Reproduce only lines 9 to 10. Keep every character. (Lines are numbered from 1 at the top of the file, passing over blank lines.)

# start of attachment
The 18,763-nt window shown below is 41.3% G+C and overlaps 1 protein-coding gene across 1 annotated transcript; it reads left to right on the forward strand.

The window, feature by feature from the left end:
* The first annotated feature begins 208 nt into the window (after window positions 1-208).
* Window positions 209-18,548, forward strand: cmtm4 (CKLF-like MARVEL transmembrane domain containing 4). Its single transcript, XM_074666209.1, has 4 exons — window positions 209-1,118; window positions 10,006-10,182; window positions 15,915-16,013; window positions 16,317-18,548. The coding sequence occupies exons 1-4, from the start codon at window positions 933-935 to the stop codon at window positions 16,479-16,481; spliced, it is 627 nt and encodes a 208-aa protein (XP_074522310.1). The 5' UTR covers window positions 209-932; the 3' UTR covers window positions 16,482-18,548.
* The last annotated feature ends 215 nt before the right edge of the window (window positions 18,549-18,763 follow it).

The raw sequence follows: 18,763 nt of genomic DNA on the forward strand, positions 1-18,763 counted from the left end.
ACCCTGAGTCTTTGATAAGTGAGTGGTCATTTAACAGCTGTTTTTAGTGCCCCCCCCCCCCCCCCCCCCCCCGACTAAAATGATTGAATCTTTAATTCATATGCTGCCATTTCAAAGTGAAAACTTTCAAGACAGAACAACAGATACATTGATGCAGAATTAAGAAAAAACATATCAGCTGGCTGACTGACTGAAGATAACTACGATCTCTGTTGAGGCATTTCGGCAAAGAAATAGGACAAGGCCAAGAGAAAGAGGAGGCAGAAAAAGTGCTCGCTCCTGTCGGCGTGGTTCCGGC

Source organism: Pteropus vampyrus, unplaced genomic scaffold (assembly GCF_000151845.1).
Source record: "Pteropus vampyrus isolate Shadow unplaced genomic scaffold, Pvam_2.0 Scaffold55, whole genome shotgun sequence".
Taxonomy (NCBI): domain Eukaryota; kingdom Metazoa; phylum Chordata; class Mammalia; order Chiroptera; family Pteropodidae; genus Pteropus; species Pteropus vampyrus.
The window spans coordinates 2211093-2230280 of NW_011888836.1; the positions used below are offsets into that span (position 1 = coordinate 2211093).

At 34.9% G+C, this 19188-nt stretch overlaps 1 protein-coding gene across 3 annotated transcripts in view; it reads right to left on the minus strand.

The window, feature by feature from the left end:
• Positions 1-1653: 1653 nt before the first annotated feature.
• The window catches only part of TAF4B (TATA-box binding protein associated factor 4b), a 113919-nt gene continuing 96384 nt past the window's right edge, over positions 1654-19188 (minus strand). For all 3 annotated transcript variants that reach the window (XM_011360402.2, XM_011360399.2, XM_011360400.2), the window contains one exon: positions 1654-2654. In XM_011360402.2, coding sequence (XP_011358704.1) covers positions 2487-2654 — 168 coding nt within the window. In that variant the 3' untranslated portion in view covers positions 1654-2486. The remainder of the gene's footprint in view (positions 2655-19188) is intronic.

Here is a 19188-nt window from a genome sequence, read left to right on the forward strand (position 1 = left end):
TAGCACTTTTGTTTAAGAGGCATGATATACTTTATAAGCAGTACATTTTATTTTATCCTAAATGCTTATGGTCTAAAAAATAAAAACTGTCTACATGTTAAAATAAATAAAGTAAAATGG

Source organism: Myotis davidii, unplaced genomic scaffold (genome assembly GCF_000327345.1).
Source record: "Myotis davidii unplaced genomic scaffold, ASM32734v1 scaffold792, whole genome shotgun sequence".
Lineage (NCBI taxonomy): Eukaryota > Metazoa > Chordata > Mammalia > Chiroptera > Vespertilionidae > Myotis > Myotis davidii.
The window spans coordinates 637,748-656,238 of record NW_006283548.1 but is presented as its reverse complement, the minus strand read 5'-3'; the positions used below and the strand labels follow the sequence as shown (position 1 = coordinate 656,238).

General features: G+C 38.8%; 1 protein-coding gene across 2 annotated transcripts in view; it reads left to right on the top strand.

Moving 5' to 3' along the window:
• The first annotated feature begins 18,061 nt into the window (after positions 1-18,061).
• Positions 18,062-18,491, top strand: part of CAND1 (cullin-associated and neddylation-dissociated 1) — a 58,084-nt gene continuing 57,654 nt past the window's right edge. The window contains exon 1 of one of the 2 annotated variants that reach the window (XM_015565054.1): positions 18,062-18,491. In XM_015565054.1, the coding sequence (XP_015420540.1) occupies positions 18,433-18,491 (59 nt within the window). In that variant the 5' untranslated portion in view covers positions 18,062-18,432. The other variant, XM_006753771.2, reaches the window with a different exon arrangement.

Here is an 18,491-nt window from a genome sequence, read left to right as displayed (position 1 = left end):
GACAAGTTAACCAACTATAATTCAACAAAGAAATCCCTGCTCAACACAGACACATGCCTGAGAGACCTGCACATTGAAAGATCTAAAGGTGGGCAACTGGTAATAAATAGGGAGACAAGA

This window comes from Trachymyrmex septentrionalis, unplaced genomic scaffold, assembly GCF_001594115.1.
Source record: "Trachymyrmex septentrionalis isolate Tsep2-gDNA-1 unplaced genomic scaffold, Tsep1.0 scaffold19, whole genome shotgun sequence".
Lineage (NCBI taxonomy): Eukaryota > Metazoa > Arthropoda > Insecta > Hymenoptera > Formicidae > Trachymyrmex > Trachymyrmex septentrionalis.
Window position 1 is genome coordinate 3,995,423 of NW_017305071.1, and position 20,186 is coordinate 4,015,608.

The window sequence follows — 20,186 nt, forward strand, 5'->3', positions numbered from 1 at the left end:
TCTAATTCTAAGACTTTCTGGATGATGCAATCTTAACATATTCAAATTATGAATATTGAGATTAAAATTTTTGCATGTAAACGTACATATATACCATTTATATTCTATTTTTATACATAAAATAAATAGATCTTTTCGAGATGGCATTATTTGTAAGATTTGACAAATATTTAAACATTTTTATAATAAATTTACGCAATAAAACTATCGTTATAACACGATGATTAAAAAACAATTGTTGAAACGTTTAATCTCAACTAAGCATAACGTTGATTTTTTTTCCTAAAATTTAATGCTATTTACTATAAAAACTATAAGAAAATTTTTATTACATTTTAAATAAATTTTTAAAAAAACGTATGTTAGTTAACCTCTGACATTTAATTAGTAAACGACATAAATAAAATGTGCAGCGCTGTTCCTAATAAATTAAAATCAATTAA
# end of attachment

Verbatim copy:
Source record: "Pteropus vampyrus isolate Shadow unplaced genomic scaffold, Pvam_2.0 Scaffold55, whole genome shotgun sequence".
Taxonomy (NCBI): domain Eukaryota; kingdom Metazoa; phylum Chordata; class Mammalia; order Chiroptera; family Pteropodidae; genus Pteropus; species Pteropus vampyrus.